In the middle of August 2008 Matt Whitton, Rick Dyer, and “professional Bigfoot hunter” Tom Biscardi claimed to have found what so many had sought after: the body of a real Bigfoot. FOX News picked up the story, DNA tests were performed, and a grand unveiling was planned, but, as ever, it all was a hoax. There was still no definitive proof that Sasquatch, Bigfoot, the Skunk Ape, Skookum, or a long lost “missing link” by any other name ever existed.
Last summer’s brief frenzy over Bigfoot was hardly unique. As author Joshua Blu Buhs illustrates in his new book, Bigfoot: The Life and Times of a Legend, there has been a long history of hoaxes and frauds associated with the mythical creature. Buhs book is not so much about debunking Bigfoot, however, as telling the story of enthusiastic Americans who thought they were on the trail of the beast during the 20th century.
As with many legendary creatures, advocates Bigfoot’s existence often claim that the creature has been known for hundreds or even thousands of years. How could so many cultures in so many parts of the world have stories about “wild men of the woods” if none actually existed? An entire volume could be devoted to this question alone (for starters, see the chapters on “yeren” in The People’s Peking Man), but Buhs shows that arguments made on the authority of “the ancients” ignore the cultural evolution of Bigfoot. Yes, many cultures have stories about something Bigfoot-like, but the true origins of the North American beast are better understood as a case of cultural transmission.
Buhs sets the scene with some clear hoaxes and humbugs from the late 19th century (like the Cardiff Giant and P.T. Barnum’s “What-Is-It), but the story really picks up with Eric Shipton’s photographs of the “Yeti” prints found on Mount Everest. These photos, as well as high-profile expeditions sent to find the Yeti, catapulted the so-called “Abominable Snowman” into stardom. Eventually this popularity waned, but the wide coverage given to the Yeti in the United States sparked interest in stories about “Sasquatch” in Canada and a similar creature, eventually nicknamed “Bigfoot”, in our own backyard.
The popularity of Bigfoot exploded during the 1960’s, especially with the aid of trashy men’s magazines that printed lurid adventure yarns. Although I am not entirely convinced by all of Buh’s cultural conclusions, he does make a compelling case that during this time Bigfoot was something that belonged to the kinds of working-class men who so often claimed to see the beast. Bigfoot was something wild, powerful, and masculine, a symbol that was made all the more relevant by the anxieties of white, working class men over consumerism, civil rites, and the perceived threat of feminization. Bigfoot often represented the elusive vestige of “true” masculinity that could only be found in the wild.
While there once was some scientific interest in Bigfoot, though, whatever “science” there was surrounding the hunt for the beast was increasingly pushed to the fringe. Through the 1970’s Bigfoot became increasingly associated with psychic powers, UFOs, and other paranormal hogwash, and Bigfoot hunters grew increasingly irritated with the professional scientific community. This was most forcefully shown during a conference on Bigfoot held at the University of British Columbia. The true-believers came hoping to prove the existence of Bigfoot and courted the media, but the academic conference was more about Bigfoot as a cultural and even psychological phenomenon. The scientists didn’t care a whit about whether Bigfoot existed or not: they wanted to know why so many people believed the stories, and why the Bigfoot hunters were so obsessed.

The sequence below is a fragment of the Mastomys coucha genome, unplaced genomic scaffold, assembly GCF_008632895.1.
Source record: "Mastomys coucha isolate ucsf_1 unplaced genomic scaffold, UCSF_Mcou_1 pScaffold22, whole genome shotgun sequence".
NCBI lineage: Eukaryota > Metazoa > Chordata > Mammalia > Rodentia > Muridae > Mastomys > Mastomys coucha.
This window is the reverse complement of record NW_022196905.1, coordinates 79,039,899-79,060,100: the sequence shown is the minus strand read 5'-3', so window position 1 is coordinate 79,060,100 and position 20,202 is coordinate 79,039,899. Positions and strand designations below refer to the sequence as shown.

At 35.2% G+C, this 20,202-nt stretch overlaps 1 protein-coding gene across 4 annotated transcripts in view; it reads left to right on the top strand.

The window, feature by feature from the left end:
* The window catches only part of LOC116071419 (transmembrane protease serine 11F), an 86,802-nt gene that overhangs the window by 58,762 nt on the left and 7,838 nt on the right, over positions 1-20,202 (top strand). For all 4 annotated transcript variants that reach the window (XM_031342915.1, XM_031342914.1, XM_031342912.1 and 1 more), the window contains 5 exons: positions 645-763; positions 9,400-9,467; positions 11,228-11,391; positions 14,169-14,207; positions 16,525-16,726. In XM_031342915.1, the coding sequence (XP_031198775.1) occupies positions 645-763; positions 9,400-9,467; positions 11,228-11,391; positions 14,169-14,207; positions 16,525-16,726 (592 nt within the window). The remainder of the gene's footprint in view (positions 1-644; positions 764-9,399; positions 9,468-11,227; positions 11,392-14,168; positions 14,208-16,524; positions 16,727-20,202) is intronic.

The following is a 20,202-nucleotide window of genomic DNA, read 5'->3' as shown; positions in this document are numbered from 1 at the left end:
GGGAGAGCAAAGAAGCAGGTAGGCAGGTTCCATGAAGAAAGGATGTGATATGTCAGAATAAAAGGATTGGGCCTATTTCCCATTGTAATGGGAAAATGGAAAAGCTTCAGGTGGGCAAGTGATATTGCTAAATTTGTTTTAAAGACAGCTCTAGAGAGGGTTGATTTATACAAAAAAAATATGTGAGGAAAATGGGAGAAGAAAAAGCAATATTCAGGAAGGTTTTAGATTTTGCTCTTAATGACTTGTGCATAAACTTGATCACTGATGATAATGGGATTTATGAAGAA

Eventually the “great” Bigfoot hunters of the mid-20th century gave up the hunt, yet Bigfoot remains a familiar part of our culture. This is partly because Bigfoot has been linked to the environmental movement (as a sort of peaceful “Father Earth”), but more importantly because Bigfoot has been subsumed within the consumer culture that the pioneering Bigfoot hunters worried so much about. Bigfoot is no longer a representation of uninhibited white male beliefs and desires, but a desexualized symbol used to purvey goods from beer to beef jerky. The old tensions between working class white males and professional scientists remain, but Bigfoot has mostly settled in as just another way to sell products or attract people to theme parks.
Buhs covers a lot of ground in 254 pages, but there are a few relevant topics I was hoping would be addressed in greater detail. The first is Bigfoot (or Skunk Ape) sightings in the American South. It seems that in recent years there has been a resurgence of Bigfoot sightings in this area, and it would have been interesting to contrast the efforts of southern working-class Bigfoot hunters with their earlier counterparts. Second, from what I understand over the years a number of Russian scientists have taken a great interest in Bigfoot and have often associated the creature with paranormal powers. This is barely touched in Buh’s book, and I would love to see a more comprehensive volume on “wild men” as a global cultural phenomenon. Lastly, I was somewhat surprised that more recent developments (like the one I used to open the review) were not included. The book stops at 2002, but an epilogue covering the intervening seven years could have proven useful (even if to just provide a cursory summary).
Like Sean B. Carroll’s Remarkable Creatures, Buh’s Bigfoot is not so much about the quarry as it is about the hunters. There is sparingly little evidence to suggest Bigfoot is a real animal, much of the alleged positive evidence has turned out to be fraudulent or misinterpreted, but it is real as a cultural phenomenon. There is money to be had by invoking the beast, and even though we appear to be going through a lull right now, the cultural evolution of Bigfoot will likely continue for some time to come.